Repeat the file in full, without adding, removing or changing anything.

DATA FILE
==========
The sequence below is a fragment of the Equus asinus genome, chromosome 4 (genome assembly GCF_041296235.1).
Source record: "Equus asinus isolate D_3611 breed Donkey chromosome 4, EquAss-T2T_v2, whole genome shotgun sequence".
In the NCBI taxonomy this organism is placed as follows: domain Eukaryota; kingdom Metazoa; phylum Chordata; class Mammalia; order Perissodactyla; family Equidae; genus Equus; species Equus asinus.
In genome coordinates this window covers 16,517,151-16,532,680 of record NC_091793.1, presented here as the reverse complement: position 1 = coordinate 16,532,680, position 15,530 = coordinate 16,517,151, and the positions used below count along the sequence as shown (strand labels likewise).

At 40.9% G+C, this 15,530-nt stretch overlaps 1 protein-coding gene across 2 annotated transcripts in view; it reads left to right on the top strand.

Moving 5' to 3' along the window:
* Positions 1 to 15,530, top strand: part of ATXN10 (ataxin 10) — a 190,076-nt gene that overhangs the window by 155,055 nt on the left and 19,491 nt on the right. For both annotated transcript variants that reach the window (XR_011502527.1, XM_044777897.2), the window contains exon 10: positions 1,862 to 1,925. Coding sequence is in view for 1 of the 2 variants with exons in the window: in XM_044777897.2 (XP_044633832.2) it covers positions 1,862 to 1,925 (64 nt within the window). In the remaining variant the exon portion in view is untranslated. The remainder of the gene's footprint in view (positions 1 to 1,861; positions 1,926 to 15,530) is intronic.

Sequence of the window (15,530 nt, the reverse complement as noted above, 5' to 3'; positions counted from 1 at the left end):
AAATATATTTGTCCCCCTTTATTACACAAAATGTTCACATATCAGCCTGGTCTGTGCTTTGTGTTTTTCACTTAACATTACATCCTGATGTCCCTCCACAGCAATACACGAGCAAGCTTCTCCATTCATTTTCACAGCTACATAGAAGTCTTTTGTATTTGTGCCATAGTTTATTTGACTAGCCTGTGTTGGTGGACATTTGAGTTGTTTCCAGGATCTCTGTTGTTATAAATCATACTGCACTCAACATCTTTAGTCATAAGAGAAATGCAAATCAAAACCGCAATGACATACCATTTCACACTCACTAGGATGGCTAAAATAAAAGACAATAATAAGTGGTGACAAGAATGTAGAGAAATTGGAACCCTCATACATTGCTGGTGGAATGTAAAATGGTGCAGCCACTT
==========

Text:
The sequence below is a fragment of the Equus asinus genome, chromosome 4 (genome assembly GCF_041296235.1).
Source record: "Equus asinus isolate D_3611 breed Donkey chromosome 4, EquAss-T2T_v2, whole genome shotgun sequence".
In the NCBI taxonomy this organism is placed as follows: domain Eukaryota; kingdom Metazoa; phylum Chordata; class Mammalia; order Perissodactyla; family Equidae; genus Equus; species Equus asinus.
In genome coordinates this window covers 16,517,151-16,532,680 of record NC_091793.1, presented here as the reverse complement: position 1 = coordinate 16,532,680, position 15,530 = coordinate 16,517,151, and the positions used below count along the sequence as shown (strand labels likewise).

At 40.9% G+C, this 15,530-nt stretch overlaps 1 protein-coding gene across 2 annotated transcripts in view; it reads left to right on the top strand.

Moving 5' to 3' along the window:
* Positions 1 to 15,530, top strand: part of ATXN10 (ataxin 10) — a 190,076-nt gene that overhangs the window by 155,055 nt on the left and 19,491 nt on the right. For both annotated transcript variants that reach the window (XR_011502527.1, XM_044777897.2), the window contains exon 10: positions 1,862 to 1,925. Coding sequence is in view for 1 of the 2 variants with exons in the window: in XM_044777897.2 (XP_044633832.2) it covers positions 1,862 to 1,925 (64 nt within the window). In the remaining variant the exon portion in view is untranslated. The remainder of the gene's footprint in view (positions 1 to 1,861; positions 1,926 to 15,530) is intronic.

Sequence of the window (15,530 nt, the reverse complement as noted above, 5' to 3'; positions counted from 1 at the left end):
AAATATATTTGTCCCCCTTTATTACACAAAATGTTCACATATCAGCCTGGTCTGTGCTTTGTGTTTTTCACTTAACATTACATCCTGATGTCCCTCCACAGCAATACACGAGCAAGCTTCTCCATTCATTTTCACAGCTACATAGAAGTCTTTTGTATTTGTGCCATAGTTTATTTGACTAGCCTGTGTTGGTGGACATTTGAGTTGTTTCCAGGATCTCTGTTGTTATAAATCATACTGCACTCAACATCTTTAGTCATAAGAGAAATGCAAATCAAAACCGCAATGACATACCATTTCACACTCACTAGGATGGCTAAAATAAAAGACAATAATAAGTGGTGACAAGAATGTAGAGAAATTGGAACCCTCATACATTGCTGGTGGAATGTAAAATGGTGCAGCCACTT